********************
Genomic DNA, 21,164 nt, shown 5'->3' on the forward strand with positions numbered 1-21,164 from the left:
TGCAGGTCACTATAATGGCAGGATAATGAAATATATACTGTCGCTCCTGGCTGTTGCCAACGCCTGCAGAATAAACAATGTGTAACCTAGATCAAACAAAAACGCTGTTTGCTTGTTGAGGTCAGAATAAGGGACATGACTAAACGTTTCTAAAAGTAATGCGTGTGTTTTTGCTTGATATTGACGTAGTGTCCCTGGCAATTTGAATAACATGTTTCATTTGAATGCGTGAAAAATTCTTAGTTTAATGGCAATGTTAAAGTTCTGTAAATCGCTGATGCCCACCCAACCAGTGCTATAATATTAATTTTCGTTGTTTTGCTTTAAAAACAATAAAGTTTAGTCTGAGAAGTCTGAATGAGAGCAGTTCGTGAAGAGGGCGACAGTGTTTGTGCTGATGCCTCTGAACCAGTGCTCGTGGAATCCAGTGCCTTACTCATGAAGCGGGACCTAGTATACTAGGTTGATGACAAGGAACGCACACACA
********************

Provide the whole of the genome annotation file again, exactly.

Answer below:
Genomic DNA, 21,164 nt, shown 5'->3' on the forward strand with positions numbered 1-21,164 from the left:
TGCAGGTCACTATAATGGCAGGATAATGAAATATATACTGTCGCTCCTGGCTGTTGCCAACGCCTGCAGAATAAACAATGTGTAACCTAGATCAAACAAAAACGCTGTTTGCTTGTTGAGGTCAGAATAAGGGACATGACTAAACGTTTCTAAAAGTAATGCGTGTGTTTTTGCTTGATATTGACGTAGTGTCCCTGGCAATTTGAATAACATGTTTCATTTGAATGCGTGAAAAATTCTTAGTTTAATGGCAATGTTAAAGTTCTGTAAATCGCTGATGCCCACCCAACCAGTGCTATAATATTAATTTTCGTTGTTTTGCTTTAAAAACAATAAAGTTTAGTCTGAGAAGTCTGAATGAGAGCAGTTCGTGAAGAGGGCGACAGTGTTTGTGCTGATGCCTCTGAACCAGTGCTCGTGGAATCCAGTGCCTTACTCATGAAGCGGGACCTAGTATACTAGGTTGATGACAAGGAACGCACACACA